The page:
Chris Schwarz's Blog

Check Squareness on Big Pieces

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When you’re building casework, your parts really need dead square ends if you hope to fit drawers, dividers or a gallery inside.

I don’t trust any table saw gizmo to give me square cuts. And I don’t trust my shooting board, either. The only thing I trust is a square that has been tested for accuracy.

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To check my carcase parts, I have a couple of huge Starrett squares that are pure indulgence – one of them I picked up for cheap because the seller was trying to make a quick sale. The other I bought to reward myself for completing the writing on a book.

But you don’t need these fancy squares to do fancy work. For years I used two other cheap options to confirm my cuts were square: An inexpensive framing square from the home center or a wooden square I made.

I prefer the wooden square because it’s easy to true it up with a block plane if it goes out of truth.

The framing square is my second choice. Most of them are reasonably square from the store, but you can correct them with a punch or nail set if they are out of square. You do this by punching at the corner where the two legs meet.

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If the square is less than 90°, punch near the inside corner. This spreads the legs out. If the square is greater than 90° you punch near the outside corner, this pushes the legs in toward each other.

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Some framing squares are easy to adjust; some will resist this operation. I haven’t found a pattern that explains why this is the case, I’m afraid.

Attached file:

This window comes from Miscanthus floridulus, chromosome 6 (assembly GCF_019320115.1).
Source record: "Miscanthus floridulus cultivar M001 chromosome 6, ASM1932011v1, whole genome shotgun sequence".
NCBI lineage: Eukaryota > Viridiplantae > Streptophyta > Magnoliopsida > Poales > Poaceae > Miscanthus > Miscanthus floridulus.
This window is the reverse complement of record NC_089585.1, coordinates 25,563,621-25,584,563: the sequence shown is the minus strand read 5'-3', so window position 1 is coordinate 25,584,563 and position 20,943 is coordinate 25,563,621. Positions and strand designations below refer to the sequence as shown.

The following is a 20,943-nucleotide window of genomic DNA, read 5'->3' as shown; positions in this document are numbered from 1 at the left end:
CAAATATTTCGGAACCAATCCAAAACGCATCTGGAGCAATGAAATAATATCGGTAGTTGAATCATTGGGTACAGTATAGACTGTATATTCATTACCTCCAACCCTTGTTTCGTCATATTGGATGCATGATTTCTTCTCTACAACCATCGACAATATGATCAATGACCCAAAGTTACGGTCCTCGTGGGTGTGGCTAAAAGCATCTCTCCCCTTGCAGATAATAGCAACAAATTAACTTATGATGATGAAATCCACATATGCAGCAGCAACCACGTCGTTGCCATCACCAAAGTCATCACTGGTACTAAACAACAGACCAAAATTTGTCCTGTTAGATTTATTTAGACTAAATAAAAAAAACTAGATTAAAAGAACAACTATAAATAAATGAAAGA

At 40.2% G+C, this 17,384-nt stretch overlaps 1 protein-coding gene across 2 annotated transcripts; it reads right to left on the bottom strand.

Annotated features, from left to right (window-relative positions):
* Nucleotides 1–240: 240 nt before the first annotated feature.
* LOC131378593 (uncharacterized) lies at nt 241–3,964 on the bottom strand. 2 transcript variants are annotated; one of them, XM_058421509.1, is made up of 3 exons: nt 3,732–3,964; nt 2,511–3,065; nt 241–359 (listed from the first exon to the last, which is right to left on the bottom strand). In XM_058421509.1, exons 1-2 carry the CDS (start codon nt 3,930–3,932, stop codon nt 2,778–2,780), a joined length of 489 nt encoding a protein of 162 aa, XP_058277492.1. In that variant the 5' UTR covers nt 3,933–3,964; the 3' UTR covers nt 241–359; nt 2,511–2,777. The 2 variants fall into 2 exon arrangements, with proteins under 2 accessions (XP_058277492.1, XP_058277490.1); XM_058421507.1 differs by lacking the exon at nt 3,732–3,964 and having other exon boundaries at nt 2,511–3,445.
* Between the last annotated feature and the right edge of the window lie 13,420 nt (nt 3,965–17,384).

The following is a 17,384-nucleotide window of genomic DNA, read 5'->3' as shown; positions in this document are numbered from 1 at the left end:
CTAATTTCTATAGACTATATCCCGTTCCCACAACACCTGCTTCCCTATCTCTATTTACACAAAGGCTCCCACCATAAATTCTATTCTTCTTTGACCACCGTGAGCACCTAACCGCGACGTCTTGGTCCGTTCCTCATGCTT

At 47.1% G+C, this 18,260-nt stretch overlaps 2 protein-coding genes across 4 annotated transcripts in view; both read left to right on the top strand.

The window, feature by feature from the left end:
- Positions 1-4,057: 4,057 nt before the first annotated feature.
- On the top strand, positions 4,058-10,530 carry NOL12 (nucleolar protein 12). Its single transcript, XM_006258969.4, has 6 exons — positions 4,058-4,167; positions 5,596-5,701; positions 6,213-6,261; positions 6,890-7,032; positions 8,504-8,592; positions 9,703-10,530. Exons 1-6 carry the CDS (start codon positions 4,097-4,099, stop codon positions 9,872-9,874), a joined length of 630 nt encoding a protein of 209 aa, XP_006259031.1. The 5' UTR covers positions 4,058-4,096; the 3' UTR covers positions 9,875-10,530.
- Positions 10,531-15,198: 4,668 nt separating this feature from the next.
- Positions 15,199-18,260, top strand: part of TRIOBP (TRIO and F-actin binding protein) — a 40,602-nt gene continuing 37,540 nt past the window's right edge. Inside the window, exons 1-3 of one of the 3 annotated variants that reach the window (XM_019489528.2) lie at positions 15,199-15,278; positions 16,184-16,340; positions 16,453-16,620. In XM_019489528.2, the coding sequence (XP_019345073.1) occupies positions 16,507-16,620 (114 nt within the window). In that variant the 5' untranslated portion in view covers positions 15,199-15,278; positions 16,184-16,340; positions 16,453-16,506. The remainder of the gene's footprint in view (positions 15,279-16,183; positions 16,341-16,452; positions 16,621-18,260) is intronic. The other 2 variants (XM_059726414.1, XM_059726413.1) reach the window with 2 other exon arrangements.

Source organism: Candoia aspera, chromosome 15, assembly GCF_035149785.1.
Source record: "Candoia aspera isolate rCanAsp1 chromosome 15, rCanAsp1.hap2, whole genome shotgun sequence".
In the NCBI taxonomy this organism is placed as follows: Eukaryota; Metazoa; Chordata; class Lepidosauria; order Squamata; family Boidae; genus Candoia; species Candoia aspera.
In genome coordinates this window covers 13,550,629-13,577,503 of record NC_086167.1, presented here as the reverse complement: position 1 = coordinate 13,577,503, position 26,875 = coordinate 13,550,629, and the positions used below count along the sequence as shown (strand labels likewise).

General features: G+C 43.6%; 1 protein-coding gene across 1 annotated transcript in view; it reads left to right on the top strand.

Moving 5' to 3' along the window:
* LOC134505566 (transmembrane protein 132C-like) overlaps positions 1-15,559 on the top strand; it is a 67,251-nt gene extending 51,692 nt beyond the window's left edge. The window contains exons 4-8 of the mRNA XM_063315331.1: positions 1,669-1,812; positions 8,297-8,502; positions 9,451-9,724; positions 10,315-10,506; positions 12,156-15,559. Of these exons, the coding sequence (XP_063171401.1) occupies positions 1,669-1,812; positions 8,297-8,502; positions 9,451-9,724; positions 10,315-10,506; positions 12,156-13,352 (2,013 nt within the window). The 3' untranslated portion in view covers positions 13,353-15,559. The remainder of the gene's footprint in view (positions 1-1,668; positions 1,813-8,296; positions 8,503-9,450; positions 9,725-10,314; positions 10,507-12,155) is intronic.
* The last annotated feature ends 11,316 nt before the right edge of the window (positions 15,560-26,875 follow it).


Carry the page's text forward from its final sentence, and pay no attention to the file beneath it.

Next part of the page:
Another option is to make a square from Plexiglas. The factory-cut sheets are usually dead square. If they aren’t, glue on a wooden handle to one edge and adjust the handle so it reads square.

No matter which way you go, get used to using the square before you dovetail anything together. It will save you from grief time and again.

— Christopher Schwarz

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9 thoughts on “Check Squareness on Big Pieces

  1. masterprecison

    Sometimes if I had to dead set flat possible, I was former tool and die maker metal and wood aren’t same surface so treat gently on wood….

  2. johnjory

    But there must be a reference to check your squares against. The tricks of drawing a line and flipping the square over and redrawing is only accurate to a point. So how do you know whether you have trued a wooden square correctly or peened a a framing square to exactly 90 degrees. My approach was to buy an engineers square from a company that was known to make good ones (Rabone Chesterman) and hope. I have read that the best reference is a cylinder on a granite plate but this can cost hundreds of dollars.

  3. Kiwigreg

    Have you ever made a wooden square to measure outside edges (like your first photo)?

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